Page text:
One thing to remember, as licensed and unlicensed, is that these shipping companies already have insurance on the ship, the cargo and its crew. They make their money regardless of whether or not the ship makes it from point A to point B. We (officers and crew) are literally all on the same boat.
One of the reasons I love working on a ship (besides being able to travel the world by sea) is knowing the fact that EVERYONE is essential for the day-to-day operations and running of a ship. From the captain on down, and the SA [steward assistant] on up, everyone has their part to play. Take away any one element, say the SA, and the engineers might find themselves washing dishes. For those of us aspiring to become ship’s officers, and for those of you who already are, never forget this fact. Officers may have many more responsibilities on a ship, but they do not run the ship completely without the cooperation from the rest of the crew.
The shipping companies don’t fully understand the daily operations of a ship and don’t know the first thing about good seamanship, and they don’t care. Their only motivation is profit. Always keep this in mind, because it’s our lives that are being put at risk, not the company’s. It is our blood that stains these decks, not TOTE, not Crowley, not Maersk and not Sealift Inc.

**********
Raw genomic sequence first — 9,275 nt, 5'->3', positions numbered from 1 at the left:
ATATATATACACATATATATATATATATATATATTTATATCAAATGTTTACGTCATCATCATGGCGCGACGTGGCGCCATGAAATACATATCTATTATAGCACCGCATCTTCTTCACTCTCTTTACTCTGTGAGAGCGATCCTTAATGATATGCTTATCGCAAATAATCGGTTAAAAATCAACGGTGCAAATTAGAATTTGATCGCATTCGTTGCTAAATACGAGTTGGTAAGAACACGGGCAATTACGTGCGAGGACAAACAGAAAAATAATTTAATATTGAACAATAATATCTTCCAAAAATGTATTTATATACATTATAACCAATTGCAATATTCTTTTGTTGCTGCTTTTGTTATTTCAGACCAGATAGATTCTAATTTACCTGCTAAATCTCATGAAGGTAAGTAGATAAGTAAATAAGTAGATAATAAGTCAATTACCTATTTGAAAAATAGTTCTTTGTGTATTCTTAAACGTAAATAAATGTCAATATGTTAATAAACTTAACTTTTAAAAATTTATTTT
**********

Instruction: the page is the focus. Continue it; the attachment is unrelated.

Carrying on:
What happened to the El Faro was tragic. Whatever new Coast Guard regulations are put in place after this event, they should not be placed into law in order to punish seafarers with more safety training and certifications, but should be placed on the shoulders of the shipping companies who own these rust bucket ships, not on the backs of those who work on them.
Let it be a lesson to those who would exploit our labor on the high seas. In honor of the El Faro and all hands who were onboard when she was lost to the sea, shipping companies need to be brought to accountability. All our labor unions need to come together as one (SIU, SUP, AMO, MMP, etc.) and demand: Fire up the shipyards! Build newer and safer ships! Hire bigger crews to sail those ships! This is how we should honor the 33 of the El Faro. Not only in prayer, but in our deeds as well. #ELFARO
— “El Tigre”